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This publication is available at https://www.gov.uk/government/publications/fish-health-inspectorate-reports-2017/fhi-quarterly-report-1-january-to-31-march-2017
1. Finfish and shellfish health
Fish Health Inspectorate (FHI) activities during the first quarter of the year focus on the salmonid farming programme, as the serious diseases that affect this sector are characterised by clinical expression at low ambient water temperatures. The trend of fewer disease reports on trout farms - as experienced in recent years - has continued in 2017, possibly due to better disease awareness, enhanced biosecurity, and good supplies of water.
Good progress has been achieved towards the completion of the FHI disease surveillance and compliance programmes during the early part of the year. All compliance and surveillance visits have been scheduled for 2017. Progress during this quarter shows that the FHI has completed 38% of compliance visits scheduled for fin fish farms, 20% of scheduled coldwater trade importer inspections and 12% of Regulation 25 isolation site visits (sites which have quarantine facilities for imported coldwater ornamental fish). As far as disease surveillance inspections on fish farms are concerned, monitoring for VHS, IHN and Gyrodactylus salaris is 59% completed so far in 2017. As this is a temperature dependent programme the remainder of the inspections will be completed during early spring and the autumn.
Disease surveillance programmes on shellfish farms in England and Wales are temperature related, as clinical expression of listed diseases occurs at higher ambient water temperatures that those that occur in winter and spring. Therefore surveillance and compliance inspections on these sites hasn’t started.
2. Disease investigations – Finfish
Concerns have continued to be expressed from a number of sources about the exploitation of wrasse populations around the south-west coast of England. Wrasse of several species, including ballan wrasse (Labrus bergylta), rock cook wrasse (Ctenolabris exoletus), and goldsinny wrasse (Ctenolabrus rupestris) are caught by fishermen, kept in holding facilities until sufficient numbers have been obtained, and then transported to Scotland for use as cleaner fish to reduce sea lice populations in marine salmon farms. The FHI has been assisting in a Cefas study into the diseases affecting wild caught wrasse. The fish appear to be particularly susceptible to systemic bacterial infections caused by Vibrio spp. Including Vibrio splendidus which seems to comprise a wide range of different strains. These infections are typical in fish that are experiencing stress, and the FHI is working with those holding wrasse for transfer to Scotland to reduce the levels of mortality and improve the welfare of the fish.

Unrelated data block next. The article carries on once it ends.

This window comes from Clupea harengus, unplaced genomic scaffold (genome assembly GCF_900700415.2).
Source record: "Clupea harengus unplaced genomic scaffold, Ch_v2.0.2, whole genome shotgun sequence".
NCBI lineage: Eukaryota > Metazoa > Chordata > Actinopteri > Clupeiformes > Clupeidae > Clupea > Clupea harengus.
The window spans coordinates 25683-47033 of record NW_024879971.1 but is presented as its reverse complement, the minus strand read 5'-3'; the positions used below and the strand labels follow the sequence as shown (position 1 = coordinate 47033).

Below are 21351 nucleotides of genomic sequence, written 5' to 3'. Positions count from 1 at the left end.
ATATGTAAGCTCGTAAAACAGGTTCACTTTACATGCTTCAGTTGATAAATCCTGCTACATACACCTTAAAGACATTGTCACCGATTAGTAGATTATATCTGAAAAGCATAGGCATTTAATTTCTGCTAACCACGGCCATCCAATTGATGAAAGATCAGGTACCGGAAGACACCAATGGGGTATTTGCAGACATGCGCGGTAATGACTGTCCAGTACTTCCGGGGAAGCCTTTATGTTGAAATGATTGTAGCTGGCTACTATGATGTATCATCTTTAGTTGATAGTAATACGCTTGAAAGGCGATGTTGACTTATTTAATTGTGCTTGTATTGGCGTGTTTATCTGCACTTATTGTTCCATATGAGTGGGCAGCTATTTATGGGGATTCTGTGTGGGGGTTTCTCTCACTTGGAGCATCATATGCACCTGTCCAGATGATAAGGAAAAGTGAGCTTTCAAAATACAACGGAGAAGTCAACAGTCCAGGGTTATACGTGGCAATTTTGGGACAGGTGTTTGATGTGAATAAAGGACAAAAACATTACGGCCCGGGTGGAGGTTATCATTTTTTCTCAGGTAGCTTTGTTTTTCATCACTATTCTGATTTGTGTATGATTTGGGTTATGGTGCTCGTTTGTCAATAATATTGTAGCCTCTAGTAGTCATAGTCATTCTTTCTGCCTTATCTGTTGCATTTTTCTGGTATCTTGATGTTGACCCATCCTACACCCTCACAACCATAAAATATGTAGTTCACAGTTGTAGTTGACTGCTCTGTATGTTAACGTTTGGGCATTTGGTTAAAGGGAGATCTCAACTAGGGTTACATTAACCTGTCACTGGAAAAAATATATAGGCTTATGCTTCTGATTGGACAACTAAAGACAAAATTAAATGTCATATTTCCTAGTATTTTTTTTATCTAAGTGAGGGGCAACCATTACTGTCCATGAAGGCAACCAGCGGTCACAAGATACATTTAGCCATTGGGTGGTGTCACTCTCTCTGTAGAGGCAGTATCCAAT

Following reports of atypical Aeromonas salmonicida (the causative agent of furunculosis in salmonids), in lumpsuckers and wrasse, used as cleaner fish in Scottish and Norwegian aquaculture, investigations into the health and welfare of wild caught cleaner fish will include diagnostic tests for this pathogen.
Large numbers of wild caught tropical marine fish are traded across the world for ornamental purposes, and many of these fish are harvested from environmentally sensitive areas - such as coral reefs - through the use of poisons such as cyanide which render the fish quiescent. The fish are then caught and placed into clean water to recover. However such practices have long term detrimental effects upon sensitive habitats, and the fish caught by these means have poor survival rates. In addition larger fish are known to enter the human food chain. Members of the FHI are providing support to studies being conducted at Cefas to assess the most effective means to detect the use of cyanide and its metabolites in fish in order to facilitate the development of rapid tests to be used by dealers and wholesalers and so inform choice in sourcing fish.